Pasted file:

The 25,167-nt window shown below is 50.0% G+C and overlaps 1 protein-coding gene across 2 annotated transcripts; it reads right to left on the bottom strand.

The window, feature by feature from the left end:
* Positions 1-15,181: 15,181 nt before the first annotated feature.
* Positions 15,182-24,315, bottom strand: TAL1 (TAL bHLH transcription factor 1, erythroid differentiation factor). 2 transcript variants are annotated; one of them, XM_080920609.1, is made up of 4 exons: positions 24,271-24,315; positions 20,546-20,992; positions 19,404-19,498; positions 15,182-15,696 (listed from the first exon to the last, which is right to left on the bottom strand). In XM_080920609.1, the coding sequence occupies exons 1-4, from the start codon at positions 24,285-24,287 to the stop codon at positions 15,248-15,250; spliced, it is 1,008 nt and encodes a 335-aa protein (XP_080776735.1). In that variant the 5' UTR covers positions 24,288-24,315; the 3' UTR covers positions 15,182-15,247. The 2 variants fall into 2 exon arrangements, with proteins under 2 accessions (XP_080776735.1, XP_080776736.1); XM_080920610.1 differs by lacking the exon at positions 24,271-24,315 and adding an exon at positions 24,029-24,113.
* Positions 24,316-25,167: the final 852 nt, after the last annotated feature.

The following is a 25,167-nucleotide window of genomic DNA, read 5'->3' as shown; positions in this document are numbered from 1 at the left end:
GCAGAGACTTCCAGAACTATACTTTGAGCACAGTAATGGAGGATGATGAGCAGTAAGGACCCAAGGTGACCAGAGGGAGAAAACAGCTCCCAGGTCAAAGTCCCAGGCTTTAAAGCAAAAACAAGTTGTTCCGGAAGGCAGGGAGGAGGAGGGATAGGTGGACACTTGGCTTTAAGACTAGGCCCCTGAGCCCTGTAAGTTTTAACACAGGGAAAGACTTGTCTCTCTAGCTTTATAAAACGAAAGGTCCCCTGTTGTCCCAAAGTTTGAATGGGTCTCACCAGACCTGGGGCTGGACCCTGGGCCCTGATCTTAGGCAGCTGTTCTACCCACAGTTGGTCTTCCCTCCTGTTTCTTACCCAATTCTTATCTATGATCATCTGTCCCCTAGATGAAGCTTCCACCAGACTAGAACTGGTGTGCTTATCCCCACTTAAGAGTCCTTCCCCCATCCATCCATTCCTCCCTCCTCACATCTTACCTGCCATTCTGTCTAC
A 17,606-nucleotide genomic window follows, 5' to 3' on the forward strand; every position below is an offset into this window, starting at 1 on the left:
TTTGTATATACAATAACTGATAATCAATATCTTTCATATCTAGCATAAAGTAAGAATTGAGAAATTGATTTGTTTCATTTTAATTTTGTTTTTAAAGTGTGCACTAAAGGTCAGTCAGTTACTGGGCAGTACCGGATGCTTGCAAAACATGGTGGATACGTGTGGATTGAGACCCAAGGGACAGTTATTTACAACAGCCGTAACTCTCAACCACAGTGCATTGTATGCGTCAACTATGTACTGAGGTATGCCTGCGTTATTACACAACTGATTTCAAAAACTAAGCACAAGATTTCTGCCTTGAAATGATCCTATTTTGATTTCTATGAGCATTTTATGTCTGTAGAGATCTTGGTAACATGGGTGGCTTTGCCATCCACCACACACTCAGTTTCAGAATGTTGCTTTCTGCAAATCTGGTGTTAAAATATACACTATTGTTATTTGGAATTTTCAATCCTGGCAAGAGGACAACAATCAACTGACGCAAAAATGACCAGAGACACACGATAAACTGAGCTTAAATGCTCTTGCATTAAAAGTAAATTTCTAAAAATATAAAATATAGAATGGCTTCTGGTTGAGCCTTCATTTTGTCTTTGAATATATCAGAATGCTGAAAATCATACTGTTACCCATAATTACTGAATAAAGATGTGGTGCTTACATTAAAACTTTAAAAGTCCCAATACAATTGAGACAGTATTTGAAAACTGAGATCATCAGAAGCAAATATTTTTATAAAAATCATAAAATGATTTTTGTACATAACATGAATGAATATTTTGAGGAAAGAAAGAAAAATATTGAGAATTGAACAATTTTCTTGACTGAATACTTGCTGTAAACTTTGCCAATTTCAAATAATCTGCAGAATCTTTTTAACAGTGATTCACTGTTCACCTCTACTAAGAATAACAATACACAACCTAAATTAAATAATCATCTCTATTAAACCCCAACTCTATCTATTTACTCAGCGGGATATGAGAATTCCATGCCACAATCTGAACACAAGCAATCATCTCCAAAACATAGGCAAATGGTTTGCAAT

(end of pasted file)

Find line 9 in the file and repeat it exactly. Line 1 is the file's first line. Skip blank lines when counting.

TTTGTATATACAATAACTGATAATCAATATCTTTCATATCTAGCATAAAGTAAGAATTGAGAAATTGATTTGTTTCATTTTAATTTTGTTTTTAAAGTGTGCACTAAAGGTCAGTCAGTTACTGGGCAGTACCGGATGCTTGCAAAACATGGTGGATACGTGTGGATTGAGACCCAAGGGACAGTTATTTACAACAGCCGTAACTCTCAACCACAGTGCATTGTATGCGTCAACTATGTACTGAGGTATGCCTGCGTTATTACACAACTGATTTCAAAAACTAAGCACAAGATTTCTGCCTTGAAATGATCCTATTTTGATTTCTATGAGCATTTTATGTCTGTAGAGATCTTGGTAACATGGGTGGCTTTGCCATCCACCACACACTCAGTTTCAGAATGTTGCTTTCTGCAAATCTGGTGTTAAAATATACACTATTGTTATTTGGAATTTTCAATCCTGGCAAGAGGACAACAATCAACTGACGCAAAAATGACCAGAGACACACGATAAACTGAGCTTAAATGCTCTTGCATTAAAAGTAAATTTCTAAAAATATAAAATATAGAATGGCTTCTGGTTGAGCCTTCATTTTGTCTTTGAATATATCAGAATGCTGAAAATCATACTGTTACCCATAATTACTGAATAAAGATGTGGTGCTTACATTAAAACTTTAAAAGTCCCAATACAATTGAGACAGTATTTGAAAACTGAGATCATCAGAAGCAAATATTTTTATAAAAATCATAAAATGATTTTTGTACATAACATGAATGAATATTTTGAGGAAAGAAAGAAAAATATTGAGAATTGAACAATTTTCTTGACTGAATACTTGCTGTAAACTTTGCCAATTTCAAATAATCTGCAGAATCTTTTTAACAGTGATTCACTGTTCACCTCTACTAAGAATAACAATACACAACCTAAATTAAATAATCATCTCTATTAAACCCCAACTCTATCTATTTACTCAGCGGGATATGAGAATTCCATGCCACAATCTGAACACAAGCAATCATCTCCAAAACATAGGCAAATGGTTTGCAAT